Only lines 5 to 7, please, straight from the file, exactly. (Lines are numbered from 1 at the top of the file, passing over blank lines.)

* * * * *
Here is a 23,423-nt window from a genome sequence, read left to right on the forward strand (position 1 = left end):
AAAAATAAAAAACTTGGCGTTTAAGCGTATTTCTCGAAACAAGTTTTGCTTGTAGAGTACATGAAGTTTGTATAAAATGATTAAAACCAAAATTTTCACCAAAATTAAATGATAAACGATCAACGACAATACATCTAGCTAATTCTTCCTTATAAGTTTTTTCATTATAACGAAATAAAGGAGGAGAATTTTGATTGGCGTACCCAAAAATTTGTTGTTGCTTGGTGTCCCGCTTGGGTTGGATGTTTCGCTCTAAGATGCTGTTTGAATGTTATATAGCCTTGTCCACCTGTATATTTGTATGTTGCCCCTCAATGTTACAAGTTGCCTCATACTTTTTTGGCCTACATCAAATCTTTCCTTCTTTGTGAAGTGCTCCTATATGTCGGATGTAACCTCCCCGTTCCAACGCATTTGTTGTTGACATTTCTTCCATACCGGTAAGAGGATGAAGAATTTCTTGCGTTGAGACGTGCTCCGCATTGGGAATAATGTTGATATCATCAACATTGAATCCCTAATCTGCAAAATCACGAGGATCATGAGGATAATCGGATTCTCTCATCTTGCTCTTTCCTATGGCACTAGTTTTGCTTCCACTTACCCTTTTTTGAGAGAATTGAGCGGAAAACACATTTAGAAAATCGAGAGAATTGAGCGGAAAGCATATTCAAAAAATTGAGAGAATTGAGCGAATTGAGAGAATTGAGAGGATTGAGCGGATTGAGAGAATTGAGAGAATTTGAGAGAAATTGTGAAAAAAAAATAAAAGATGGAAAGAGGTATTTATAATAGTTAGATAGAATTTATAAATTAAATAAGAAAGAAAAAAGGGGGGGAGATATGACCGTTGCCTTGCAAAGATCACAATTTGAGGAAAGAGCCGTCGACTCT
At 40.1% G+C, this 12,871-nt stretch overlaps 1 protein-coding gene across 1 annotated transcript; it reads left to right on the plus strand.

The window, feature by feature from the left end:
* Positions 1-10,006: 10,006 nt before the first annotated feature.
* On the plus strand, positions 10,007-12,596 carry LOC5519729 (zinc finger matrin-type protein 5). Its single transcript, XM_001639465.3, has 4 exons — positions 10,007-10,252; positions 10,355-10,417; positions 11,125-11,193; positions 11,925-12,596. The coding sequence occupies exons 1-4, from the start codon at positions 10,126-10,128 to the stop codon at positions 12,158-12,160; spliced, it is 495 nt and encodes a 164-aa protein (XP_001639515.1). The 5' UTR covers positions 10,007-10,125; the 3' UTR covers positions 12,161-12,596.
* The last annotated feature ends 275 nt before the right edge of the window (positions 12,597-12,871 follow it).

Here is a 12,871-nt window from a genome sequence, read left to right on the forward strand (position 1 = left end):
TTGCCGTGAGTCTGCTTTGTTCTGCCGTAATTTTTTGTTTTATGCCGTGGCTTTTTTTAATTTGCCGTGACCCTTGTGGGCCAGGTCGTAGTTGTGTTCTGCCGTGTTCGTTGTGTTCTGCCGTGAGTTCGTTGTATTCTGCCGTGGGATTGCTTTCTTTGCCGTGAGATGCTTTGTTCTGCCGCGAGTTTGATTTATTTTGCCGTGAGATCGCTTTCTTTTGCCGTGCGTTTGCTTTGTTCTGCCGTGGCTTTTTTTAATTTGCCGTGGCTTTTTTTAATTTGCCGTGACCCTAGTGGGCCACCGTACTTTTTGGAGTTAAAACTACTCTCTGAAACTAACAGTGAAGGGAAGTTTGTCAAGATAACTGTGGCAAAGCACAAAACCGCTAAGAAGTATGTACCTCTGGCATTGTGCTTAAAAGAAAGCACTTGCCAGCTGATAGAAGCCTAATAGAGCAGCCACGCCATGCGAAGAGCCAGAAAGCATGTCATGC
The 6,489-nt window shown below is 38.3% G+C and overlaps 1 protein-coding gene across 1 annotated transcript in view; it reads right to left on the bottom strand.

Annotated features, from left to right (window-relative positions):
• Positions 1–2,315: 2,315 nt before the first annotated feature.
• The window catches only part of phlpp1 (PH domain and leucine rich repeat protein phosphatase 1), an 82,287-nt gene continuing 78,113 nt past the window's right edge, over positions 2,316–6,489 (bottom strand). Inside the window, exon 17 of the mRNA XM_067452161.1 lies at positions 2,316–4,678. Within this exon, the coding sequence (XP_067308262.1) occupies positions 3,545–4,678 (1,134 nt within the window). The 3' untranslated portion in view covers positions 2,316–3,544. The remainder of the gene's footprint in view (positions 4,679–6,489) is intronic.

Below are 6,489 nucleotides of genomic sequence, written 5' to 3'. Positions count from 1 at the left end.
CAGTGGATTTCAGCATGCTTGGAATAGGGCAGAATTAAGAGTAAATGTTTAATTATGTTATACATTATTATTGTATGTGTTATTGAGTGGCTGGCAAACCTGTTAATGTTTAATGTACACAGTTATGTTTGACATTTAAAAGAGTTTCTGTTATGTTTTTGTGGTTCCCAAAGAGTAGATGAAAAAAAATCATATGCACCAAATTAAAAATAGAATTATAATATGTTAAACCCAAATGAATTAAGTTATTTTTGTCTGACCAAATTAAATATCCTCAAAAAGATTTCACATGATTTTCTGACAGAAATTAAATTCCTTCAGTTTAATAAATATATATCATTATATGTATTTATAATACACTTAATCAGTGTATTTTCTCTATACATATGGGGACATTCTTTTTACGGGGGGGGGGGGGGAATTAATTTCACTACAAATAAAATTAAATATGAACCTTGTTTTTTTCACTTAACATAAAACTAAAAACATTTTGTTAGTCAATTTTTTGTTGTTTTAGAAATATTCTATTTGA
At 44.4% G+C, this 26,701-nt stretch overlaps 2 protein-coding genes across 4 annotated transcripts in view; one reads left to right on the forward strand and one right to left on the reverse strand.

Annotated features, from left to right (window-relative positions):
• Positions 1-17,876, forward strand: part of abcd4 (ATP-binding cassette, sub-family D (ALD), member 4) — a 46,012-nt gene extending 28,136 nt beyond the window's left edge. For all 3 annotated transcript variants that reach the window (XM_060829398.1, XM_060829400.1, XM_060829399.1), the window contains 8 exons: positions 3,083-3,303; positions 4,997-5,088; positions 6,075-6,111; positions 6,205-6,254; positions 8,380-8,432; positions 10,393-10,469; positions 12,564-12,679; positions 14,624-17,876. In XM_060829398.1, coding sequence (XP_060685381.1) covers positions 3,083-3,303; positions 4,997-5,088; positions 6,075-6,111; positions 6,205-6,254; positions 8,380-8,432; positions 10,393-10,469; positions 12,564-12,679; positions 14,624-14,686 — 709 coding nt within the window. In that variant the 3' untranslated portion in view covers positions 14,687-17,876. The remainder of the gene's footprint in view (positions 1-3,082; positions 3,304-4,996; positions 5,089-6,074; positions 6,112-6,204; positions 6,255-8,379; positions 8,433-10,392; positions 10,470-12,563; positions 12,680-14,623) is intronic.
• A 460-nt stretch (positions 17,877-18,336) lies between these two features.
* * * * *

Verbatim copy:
* Positions 1-10,006: 10,006 nt before the first annotated feature.
* On the plus strand, positions 10,007-12,596 carry LOC5519729 (zinc finger matrin-type protein 5). Its single transcript, XM_001639465.3, has 4 exons — positions 10,007-10,252; positions 10,355-10,417; positions 11,125-11,193; positions 11,925-12,596. The coding sequence occupies exons 1-4, from the start codon at positions 10,126-10,128 to the stop codon at positions 12,158-12,160; spliced, it is 495 nt and encodes a 164-aa protein (XP_001639515.1). The 5' UTR covers positions 10,007-10,125; the 3' UTR covers positions 12,161-12,596.
* The last annotated feature ends 275 nt before the right edge of the window (positions 12,597-12,871 follow it).